November 23, 2014
Hot, Wet and Shaking by Kaleigh Trace
The news of three individuals engaging in sexual activity on a streetcar on Thursday night (the King car, even! At rush hour, no less!) resulted in an interesting dinner conversation at our house the other night, leading us to reminisce about the couple who were caught having sex on the Spadina Station subway platform a few years ago (on the north-south line—it’s less busy and the brown circular tiles made for an interesting backdrop in the film of the event, which I watched. So did everyone). We were also wondering how you stage a threesome or any sexual act at all when everyone involved is (presumably) wearing winter coats—Thursday was cold!
“What’s sex?” asked Harriet, who knows where babies come from, but it’s always been a more theoretical concept than something involving actual bodies. And public transit.
It was a moment. Stuart and I looked at each other. I would take this one.
“It’s something that grown-ups do,” I told her. “To make babies, or just for fun. But they should not be doing it on the subway platform. And don’t you forget it.”
Mostly that anecdote is unrelated to Kaleigh Trace’s book, Hot, Wet & Shaking: How I Learned to Talk About Sex, except that I started reading it a few hours after that dinner conversation, and I’m recounting it because it’s a conversation that should go down in history as one of my all-time best parenting successes. I didn’t even miss a beat.
Kaleigh Trace is a sex expert, a person who happens to pull a giant dildo out of her bag in line at the supermarket check-out when she’s fumbling for her wallet. But her book is less a sex guide than a memoir of how she came to be a woman with a dick in her bag, which might have seemed unlikely considering the unsatisfactory nature of her early sexual experiences (which are probably pretty similar to a lot of your early sexual experiences). Her own view of her sexuality is made more complicated by a physical disability resulting from a childhood spinal cord injury—the standard sexual techniques don’t work for her; after years as a patient with whom so much was “wrong”, she has difficulty imagining her body as a vehicle for sexual pleasure.
But the thing about her disability, about “the standard sexual techniques” not working for her is that she’s driven to find the ones that do. To realize that it’s not her body that’s the problem, but instead a rigid view of sexuality defined by lurid billboards and misogyny and internet porn, a view of sexuality that would have us supposing that disabled people (or fat people; or people of colour; or queer people; or old people; or people who aren’t photoshopped) don’t actually exist, or have sex. This is what happens when we don’t talk about sex (on streetcars, or otherwise): other people get to set the terms of sex and sexuality, usually at the expense of one’s own liberty and/or self-esteem.
So Trace’s is a lesson that’s no less valuable to an able-bodied person—that one has to be open to exploring one’s own sexuality on one’s own terms and seeking to discover what works for them, because it turns out that sex isn’t prescribed after all, and everybody/ every body is different. Trace begins to learn this lesson when she finds work at Venus Envy, a Halifax sex shop, a place she is attracted to in the beginning for its wealth of books—new fiction, feminist publications, cultural critiques. Eventually she gets the nerve to venture beyond the book shelves, however, and realizes the world of sexuality is more complicated, messier, and more excellent than she’d ever imagined.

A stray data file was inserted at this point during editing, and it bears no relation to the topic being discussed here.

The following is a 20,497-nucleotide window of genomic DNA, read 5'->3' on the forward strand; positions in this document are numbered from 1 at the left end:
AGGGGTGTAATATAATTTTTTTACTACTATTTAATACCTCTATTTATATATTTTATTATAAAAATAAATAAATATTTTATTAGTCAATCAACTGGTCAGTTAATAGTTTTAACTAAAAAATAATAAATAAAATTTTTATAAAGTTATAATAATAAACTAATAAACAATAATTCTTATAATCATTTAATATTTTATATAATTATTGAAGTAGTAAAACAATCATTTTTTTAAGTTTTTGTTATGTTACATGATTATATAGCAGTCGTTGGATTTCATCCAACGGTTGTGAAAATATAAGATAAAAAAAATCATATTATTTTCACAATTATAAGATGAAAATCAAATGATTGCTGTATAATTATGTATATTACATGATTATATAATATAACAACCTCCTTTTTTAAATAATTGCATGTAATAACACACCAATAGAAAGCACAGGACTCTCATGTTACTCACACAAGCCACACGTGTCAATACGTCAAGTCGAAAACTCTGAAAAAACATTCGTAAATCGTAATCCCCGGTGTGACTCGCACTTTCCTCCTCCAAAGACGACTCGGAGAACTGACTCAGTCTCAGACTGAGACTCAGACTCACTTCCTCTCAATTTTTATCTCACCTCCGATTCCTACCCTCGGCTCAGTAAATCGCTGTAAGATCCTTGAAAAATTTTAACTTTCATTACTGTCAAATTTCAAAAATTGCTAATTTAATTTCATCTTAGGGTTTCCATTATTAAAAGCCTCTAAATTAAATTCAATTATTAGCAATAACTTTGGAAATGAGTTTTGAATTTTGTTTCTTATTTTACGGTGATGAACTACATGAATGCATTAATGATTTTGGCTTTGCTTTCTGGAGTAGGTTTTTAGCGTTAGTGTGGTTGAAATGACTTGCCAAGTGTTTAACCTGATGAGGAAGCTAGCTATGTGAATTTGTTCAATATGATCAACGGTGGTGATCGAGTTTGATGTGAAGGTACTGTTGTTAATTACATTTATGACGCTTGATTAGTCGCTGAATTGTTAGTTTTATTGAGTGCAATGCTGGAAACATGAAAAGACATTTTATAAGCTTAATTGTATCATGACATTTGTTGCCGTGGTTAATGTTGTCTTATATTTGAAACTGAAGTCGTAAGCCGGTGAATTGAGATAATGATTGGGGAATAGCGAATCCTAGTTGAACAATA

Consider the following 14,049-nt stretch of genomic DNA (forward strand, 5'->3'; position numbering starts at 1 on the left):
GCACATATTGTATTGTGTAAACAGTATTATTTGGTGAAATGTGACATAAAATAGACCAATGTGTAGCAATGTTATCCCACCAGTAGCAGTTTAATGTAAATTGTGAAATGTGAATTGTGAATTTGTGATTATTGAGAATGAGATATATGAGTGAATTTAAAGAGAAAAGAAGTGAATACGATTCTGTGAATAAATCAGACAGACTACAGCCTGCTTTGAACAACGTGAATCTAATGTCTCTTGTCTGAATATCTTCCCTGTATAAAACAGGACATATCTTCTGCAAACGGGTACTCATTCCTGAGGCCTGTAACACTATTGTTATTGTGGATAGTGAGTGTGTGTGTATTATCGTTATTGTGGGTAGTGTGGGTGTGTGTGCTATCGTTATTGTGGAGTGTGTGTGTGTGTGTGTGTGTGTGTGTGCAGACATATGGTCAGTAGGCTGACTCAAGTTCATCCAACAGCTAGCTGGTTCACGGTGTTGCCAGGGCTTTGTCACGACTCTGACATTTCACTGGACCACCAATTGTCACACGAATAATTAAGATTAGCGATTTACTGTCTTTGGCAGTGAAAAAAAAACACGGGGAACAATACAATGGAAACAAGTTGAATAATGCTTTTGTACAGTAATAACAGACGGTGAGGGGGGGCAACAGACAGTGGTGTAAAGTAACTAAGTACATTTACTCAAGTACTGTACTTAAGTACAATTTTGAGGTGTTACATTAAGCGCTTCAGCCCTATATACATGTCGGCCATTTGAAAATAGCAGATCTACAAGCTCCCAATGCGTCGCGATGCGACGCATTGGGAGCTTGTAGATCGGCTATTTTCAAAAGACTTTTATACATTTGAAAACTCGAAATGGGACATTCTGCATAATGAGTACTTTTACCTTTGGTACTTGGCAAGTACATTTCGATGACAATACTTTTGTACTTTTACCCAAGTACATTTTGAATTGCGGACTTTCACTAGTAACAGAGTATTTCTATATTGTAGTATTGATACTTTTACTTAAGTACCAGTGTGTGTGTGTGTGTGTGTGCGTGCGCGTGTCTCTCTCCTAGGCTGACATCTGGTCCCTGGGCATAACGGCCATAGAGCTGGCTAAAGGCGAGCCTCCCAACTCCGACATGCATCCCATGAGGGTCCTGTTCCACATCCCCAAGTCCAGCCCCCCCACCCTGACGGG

Fitting, for someone with a body, Trace’s identity as a disabled person is connected to her sexuality. She writes of parallel journeys to embrace the queer and disabled labels (the latter which in particular she had spent most of her life pushing up against):
“The labels queer and disabled fit well together and I am honoured to hold them both. They fit together because they both involved resistance. Resistance against those tired ideas of what and how one should be, resistance against presumed and ill-fitting “truths” about the world. In this resistance, both of these words work to create a much-needed space. Space for bodies to be valued in an of themselves space for beauty and love to be redefined.”
There is such generosity to be found in the pages of Hot, Wet and Shaking. Trace’s remarkable and long-sought generosity toward herself, for one thing, which readers should be inspired to embrace in their own experiences. But also generosity too toward her reader, in Trace sharing what she has learned won through her own experiences, her vulnerabilities too, her processes of overcoming (which are, as for all of us, never ending). She’s not just talking about sex, but also talking about language, about being in the world, as a woman, as a person with a disability, a daughter, a girlfriend, a friend. Included in the book also is the story of her abortion, which makes sense because of how abortion is part of so many women’s experiences of sex and being in the world, and the story is important because every time such a story gets told, it becomes clear that abortion isn’t an unspeakable word after all—according to Trace, there are no such things—and that it’s a procedure that happens all the time. As with sex, when we don’t talk about these things, the parameters get set by somebody else and this is dangerous. We all have to have more of a willingness to look life in the eye, and in her candour, her intelligence and sense of justice, Kaleigh Trace is such an inspiration.
Hot, Wet and Shaking is based on Trace’s blog, “The Fucking Facts“, its prose revealing such origins with the very best of what blogs have to offer—the incredible resonance of a single human voice. It’s a funny, fast and absorbing read; powerful, empowering, and so important.